Referencing Cards in Formula

One of the most powerful features on Snapboard is the ability to reference other cards in any formula - similar to how you can reference other tabs in Excel formula.

Every card on Snapboard automatically has a set of associated data - you can think of each card as it's own mini-spreadsheet or tab, and you can view a card's data by selecting "View Data" from the card menu.

Formula references on Snapboard look a little different to Excel, but they're still easy to understand. You just need to include the name of the board / name of the card (enclosed in #) - e.g.

#Name of board/Name of card#

If both cards are on the same board - then you can omit the board name, and simply use the name of the card.

#Name of card#

Selecting a subset of card data

Using the above, will reference all the data associated with a card (like referencing an entire tab in Excel) - but sometimes we just need a subset like an individual cell value.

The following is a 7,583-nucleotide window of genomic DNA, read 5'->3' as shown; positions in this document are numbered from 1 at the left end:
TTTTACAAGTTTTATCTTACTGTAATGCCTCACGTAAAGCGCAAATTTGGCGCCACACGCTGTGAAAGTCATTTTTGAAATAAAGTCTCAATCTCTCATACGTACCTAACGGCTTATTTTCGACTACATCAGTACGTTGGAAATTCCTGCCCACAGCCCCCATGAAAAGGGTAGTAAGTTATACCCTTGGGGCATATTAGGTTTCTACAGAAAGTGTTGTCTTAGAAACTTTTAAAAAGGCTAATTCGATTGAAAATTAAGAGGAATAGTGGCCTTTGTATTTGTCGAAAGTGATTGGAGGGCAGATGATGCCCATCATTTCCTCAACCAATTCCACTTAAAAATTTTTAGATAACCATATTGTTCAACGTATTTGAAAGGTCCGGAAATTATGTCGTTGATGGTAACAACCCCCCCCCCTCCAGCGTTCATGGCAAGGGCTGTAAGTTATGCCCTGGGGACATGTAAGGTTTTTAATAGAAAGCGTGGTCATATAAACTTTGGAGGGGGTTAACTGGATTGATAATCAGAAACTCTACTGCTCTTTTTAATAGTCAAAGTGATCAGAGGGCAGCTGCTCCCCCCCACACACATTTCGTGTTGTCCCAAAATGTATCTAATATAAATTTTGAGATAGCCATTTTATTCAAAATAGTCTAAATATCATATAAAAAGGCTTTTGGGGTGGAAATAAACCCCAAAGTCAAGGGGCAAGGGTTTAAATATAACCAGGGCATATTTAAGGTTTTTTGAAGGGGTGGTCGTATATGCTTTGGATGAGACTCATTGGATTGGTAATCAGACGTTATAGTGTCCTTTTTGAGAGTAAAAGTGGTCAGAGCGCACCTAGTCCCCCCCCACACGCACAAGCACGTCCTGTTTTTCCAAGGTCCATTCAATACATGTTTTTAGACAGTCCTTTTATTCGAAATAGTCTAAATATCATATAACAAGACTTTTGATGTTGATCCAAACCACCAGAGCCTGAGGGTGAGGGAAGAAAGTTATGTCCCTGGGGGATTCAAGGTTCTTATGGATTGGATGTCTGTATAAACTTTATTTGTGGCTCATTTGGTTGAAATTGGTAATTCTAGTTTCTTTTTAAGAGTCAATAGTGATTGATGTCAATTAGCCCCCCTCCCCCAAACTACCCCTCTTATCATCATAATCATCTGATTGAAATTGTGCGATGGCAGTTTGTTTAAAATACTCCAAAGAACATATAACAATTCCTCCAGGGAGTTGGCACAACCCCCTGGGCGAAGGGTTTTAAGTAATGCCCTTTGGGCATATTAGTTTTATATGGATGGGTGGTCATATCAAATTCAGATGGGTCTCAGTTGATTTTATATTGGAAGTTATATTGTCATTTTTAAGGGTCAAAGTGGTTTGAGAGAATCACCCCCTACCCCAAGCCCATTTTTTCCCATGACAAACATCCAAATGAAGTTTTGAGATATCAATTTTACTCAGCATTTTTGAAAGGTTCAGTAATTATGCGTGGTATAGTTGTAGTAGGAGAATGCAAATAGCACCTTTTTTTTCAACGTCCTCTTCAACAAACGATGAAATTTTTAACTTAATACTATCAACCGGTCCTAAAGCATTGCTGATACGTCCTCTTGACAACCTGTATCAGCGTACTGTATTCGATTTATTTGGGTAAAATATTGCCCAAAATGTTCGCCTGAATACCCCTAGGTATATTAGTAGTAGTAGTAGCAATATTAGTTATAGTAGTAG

Different cards store different types of data, and you can see this by selecting "View Data" from the card's menu (and looking for the type at the bottom left of the window).

[Insert image of viewing a card's type]

Here's how you reference each type of data.

1. Basic Values - Numbers, Strings, Booleans - are already the smallest unit, so just use the card reference (as above).

#Name of board/Name of card#

2. Tables - are similar to an Excel spreadsheet - you can reference these by row, column or both.

Use the @ character to reference a column:

#Name of board/Name of card#@Column Name

Use [row index] to reference a row (rows start at 0, not 1):

#Name of board/Name of card#[0]

3. Hash -  a hash can be referenced using a dot and then the name of the field.

#Name of board/Name of card#.Field in Hash

4. Arrays/Lists - can be referenced using square brackets and the position in the array (starting from 0).

#Name of board/Name of card#[0]
Did this answer your question? Thanks for the feedback There was a problem submitting your feedback. Please try again later.